Sometimes natural cracks or scratches can look very much like runes. After all, runes are just verticals (often referred to as “staves”) with one or more “branches” added. When an inscription is worn, as the one on the bottom layer of stones forming the apse of the St Peter’s Church on the Brough of Birsay, all you can see is the verticals.
Such a stone was brought into the Centre for Nordic Studies a couple of weeks ago by photographer Tom o’Brien. Apparently, it had by then already done the rounds at the Orkney College archaeology department and even been to the Ness of Brodgar end-of-season party, but Tom o’Brien wanted us to have a look for a second opinion. It contained a series of verticals looking very much like worn runes. Here and there the verticals had “branches”, too, but some of them were attached in weird places and it was impossible to make any sense of it. Then we discovered that some of the verticals were deep and seemed to be natural cracks. In the end, we concluded that it was not runes at all, but natural, although it was intriguing to see that natural wear on a layer of one type of stone sandwiched between two layers of another type of stone could produce something so reminiscent of runes.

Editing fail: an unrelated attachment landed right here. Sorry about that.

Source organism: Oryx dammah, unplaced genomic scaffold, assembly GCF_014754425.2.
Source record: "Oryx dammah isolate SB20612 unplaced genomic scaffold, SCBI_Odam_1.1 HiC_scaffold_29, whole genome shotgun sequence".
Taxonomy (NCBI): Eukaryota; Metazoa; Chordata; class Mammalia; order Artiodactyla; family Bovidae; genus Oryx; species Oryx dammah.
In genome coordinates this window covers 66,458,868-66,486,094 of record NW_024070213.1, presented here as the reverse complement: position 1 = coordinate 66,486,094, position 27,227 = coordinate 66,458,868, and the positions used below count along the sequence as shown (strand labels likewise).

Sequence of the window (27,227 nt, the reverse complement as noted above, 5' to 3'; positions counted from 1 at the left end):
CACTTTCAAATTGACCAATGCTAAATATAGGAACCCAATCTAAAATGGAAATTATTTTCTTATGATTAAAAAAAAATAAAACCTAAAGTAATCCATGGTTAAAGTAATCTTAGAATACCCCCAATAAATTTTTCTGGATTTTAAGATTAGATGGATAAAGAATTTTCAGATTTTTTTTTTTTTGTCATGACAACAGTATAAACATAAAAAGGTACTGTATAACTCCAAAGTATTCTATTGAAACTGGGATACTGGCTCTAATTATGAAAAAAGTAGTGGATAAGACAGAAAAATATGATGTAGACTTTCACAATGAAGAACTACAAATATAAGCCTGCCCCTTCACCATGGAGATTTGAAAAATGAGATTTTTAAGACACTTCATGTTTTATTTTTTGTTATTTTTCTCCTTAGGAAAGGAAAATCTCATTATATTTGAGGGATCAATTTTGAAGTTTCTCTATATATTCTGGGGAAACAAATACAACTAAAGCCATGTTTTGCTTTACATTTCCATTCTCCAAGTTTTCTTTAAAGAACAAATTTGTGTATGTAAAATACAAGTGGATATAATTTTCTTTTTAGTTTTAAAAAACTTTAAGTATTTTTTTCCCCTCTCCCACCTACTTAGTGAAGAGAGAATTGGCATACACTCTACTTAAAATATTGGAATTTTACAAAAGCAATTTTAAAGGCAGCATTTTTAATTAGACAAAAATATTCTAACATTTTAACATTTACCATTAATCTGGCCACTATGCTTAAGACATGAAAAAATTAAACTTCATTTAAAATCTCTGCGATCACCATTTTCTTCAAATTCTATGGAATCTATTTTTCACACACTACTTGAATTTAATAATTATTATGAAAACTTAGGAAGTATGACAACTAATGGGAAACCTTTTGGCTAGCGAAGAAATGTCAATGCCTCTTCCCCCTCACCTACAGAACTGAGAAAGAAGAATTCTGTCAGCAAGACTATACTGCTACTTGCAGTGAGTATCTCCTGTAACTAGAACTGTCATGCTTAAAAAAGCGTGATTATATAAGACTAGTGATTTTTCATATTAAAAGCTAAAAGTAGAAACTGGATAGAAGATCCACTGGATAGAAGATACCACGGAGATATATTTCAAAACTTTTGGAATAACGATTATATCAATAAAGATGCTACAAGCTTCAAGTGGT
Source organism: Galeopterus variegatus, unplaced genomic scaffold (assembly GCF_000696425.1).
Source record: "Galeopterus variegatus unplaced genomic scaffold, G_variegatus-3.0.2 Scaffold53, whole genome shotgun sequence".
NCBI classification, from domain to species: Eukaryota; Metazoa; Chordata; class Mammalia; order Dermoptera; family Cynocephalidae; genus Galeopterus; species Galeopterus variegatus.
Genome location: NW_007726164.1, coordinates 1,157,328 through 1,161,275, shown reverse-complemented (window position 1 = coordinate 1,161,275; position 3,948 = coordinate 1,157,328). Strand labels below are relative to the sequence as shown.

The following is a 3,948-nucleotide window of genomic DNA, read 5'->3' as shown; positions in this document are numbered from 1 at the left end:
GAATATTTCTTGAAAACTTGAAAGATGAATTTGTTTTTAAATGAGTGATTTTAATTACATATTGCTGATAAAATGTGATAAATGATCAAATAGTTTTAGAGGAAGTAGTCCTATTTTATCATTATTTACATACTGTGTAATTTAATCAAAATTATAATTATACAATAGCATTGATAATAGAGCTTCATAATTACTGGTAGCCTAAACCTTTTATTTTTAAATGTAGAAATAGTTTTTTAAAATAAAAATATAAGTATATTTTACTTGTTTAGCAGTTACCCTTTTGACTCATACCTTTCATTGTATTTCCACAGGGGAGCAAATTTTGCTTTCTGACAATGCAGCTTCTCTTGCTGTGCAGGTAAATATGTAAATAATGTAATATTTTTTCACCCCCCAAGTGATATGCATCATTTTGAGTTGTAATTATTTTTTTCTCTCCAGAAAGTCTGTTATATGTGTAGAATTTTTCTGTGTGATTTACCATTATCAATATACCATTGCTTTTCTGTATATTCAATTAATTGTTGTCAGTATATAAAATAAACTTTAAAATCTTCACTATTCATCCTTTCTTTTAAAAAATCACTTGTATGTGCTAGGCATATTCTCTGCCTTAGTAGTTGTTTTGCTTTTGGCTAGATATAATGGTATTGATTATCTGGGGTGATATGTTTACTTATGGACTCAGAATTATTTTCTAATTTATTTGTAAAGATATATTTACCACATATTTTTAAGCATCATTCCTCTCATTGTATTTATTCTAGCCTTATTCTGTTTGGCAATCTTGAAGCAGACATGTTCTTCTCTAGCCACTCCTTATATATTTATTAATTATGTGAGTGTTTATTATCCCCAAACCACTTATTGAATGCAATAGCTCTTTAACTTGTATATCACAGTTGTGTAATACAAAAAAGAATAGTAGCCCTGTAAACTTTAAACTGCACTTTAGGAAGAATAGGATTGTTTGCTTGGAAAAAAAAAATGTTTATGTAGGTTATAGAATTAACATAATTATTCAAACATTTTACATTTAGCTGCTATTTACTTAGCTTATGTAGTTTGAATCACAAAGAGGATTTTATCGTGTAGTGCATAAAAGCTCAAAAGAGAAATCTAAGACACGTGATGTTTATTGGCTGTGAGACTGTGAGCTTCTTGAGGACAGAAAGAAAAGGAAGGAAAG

But coming back to Donnie Grieve’s exciting new find from Orphir, there is no doubt it is real runes and also genuinely old. There are three other known runic inscriptions from Orphir, all found in association with the round St Nicholas church and Earl’s Bu. One is on stone, saying either “this church is no good” or possibly “no church is as good as this”. It could have been part of the church building before most of it was demolished in the 18th century. The other two are more casual, scratched into bits of bone. One contains a few odd runic characters and makes little sense, while the other is on cattle bone and entertainingly reads: “This bone was in meat”!